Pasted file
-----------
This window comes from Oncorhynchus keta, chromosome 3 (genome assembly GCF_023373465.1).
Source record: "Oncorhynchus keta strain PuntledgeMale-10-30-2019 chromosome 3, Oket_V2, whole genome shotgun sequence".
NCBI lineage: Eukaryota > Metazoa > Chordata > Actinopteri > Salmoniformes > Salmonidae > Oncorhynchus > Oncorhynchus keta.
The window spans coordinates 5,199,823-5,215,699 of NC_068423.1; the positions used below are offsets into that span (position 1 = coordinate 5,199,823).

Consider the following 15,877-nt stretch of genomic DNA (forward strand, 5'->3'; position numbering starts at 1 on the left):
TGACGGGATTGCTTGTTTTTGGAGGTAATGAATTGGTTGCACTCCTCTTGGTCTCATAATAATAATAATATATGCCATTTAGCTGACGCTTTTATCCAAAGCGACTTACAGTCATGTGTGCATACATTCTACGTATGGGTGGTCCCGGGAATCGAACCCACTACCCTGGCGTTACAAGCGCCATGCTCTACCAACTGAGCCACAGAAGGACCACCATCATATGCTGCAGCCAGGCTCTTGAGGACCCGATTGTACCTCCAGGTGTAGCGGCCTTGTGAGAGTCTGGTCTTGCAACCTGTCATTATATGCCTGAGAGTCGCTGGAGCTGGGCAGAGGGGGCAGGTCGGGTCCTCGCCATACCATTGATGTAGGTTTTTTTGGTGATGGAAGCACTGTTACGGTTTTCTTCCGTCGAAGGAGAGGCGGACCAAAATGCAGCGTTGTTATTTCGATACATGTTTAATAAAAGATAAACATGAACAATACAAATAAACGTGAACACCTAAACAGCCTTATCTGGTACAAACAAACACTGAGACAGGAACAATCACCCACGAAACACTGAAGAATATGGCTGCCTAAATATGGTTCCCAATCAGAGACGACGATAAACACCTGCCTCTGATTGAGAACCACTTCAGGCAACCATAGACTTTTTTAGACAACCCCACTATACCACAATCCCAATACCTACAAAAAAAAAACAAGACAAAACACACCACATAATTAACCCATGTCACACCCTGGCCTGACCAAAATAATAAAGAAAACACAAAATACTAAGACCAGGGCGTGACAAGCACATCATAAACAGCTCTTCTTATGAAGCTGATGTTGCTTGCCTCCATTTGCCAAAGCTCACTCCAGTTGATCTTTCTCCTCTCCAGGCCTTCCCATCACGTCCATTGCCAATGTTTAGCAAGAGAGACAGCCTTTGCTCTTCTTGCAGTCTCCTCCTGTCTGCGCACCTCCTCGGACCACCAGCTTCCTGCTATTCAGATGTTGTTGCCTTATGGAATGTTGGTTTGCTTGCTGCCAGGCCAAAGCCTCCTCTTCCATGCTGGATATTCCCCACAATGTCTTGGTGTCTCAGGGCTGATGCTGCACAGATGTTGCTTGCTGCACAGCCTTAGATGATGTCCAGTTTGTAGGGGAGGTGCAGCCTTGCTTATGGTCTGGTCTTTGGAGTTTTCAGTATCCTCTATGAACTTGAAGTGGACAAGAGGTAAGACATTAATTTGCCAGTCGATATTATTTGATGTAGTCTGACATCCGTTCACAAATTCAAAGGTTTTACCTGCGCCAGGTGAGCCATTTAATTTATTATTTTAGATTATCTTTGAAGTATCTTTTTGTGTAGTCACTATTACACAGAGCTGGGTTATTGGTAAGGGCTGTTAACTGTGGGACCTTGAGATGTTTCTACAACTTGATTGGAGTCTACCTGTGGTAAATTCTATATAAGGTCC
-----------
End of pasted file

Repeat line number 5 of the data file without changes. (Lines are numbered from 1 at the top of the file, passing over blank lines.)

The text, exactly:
Consider the following 15,877-nt stretch of genomic DNA (forward strand, 5'->3'; position numbering starts at 1 on the left):